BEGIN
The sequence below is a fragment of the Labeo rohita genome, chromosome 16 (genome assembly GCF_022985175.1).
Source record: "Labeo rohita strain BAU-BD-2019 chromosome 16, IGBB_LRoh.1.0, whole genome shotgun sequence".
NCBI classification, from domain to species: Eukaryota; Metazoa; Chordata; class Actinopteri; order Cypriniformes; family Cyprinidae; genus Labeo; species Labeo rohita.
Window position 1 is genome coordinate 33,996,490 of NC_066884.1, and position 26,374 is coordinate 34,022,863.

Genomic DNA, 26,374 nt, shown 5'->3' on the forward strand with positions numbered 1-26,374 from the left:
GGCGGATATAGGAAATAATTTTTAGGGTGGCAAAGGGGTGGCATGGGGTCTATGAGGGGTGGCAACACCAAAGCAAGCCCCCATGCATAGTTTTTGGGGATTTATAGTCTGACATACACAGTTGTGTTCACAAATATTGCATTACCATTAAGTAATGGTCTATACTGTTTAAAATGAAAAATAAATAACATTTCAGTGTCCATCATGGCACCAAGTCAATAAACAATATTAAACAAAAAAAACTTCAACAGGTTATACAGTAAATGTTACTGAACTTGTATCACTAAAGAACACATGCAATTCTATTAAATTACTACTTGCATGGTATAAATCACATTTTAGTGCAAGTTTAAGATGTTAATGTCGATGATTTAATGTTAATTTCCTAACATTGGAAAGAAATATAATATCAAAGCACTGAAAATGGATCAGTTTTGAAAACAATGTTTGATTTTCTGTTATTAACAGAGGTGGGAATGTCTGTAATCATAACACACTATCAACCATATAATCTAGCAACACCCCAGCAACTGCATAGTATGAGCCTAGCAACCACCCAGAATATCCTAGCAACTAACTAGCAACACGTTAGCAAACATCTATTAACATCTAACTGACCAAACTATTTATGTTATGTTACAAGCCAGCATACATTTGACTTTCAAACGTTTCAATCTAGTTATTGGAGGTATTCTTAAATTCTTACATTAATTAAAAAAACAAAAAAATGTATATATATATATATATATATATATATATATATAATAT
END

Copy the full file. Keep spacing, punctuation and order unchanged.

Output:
The sequence below is a fragment of the Labeo rohita genome, chromosome 16 (genome assembly GCF_022985175.1).
Source record: "Labeo rohita strain BAU-BD-2019 chromosome 16, IGBB_LRoh.1.0, whole genome shotgun sequence".
NCBI classification, from domain to species: Eukaryota; Metazoa; Chordata; class Actinopteri; order Cypriniformes; family Cyprinidae; genus Labeo; species Labeo rohita.
Window position 1 is genome coordinate 33,996,490 of NC_066884.1, and position 26,374 is coordinate 34,022,863.

Genomic DNA, 26,374 nt, shown 5'->3' on the forward strand with positions numbered 1-26,374 from the left:
GGCGGATATAGGAAATAATTTTTAGGGTGGCAAAGGGGTGGCATGGGGTCTATGAGGGGTGGCAACACCAAAGCAAGCCCCCATGCATAGTTTTTGGGGATTTATAGTCTGACATACACAGTTGTGTTCACAAATATTGCATTACCATTAAGTAATGGTCTATACTGTTTAAAATGAAAAATAAATAACATTTCAGTGTCCATCATGGCACCAAGTCAATAAACAATATTAAACAAAAAAAACTTCAACAGGTTATACAGTAAATGTTACTGAACTTGTATCACTAAAGAACACATGCAATTCTATTAAATTACTACTTGCATGGTATAAATCACATTTTAGTGCAAGTTTAAGATGTTAATGTCGATGATTTAATGTTAATTTCCTAACATTGGAAAGAAATATAATATCAAAGCACTGAAAATGGATCAGTTTTGAAAACAATGTTTGATTTTCTGTTATTAACAGAGGTGGGAATGTCTGTAATCATAACACACTATCAACCATATAATCTAGCAACACCCCAGCAACTGCATAGTATGAGCCTAGCAACCACCCAGAATATCCTAGCAACTAACTAGCAACACGTTAGCAAACATCTATTAACATCTAACTGACCAAACTATTTATGTTATGTTACAAGCCAGCATACATTTGACTTTCAAACGTTTCAATCTAGTTATTGGAGGTATTCTTAAATTCTTACATTAATTAAAAAAACAAAAAAATGTATATATATATATATATATATATATATATATATAATAT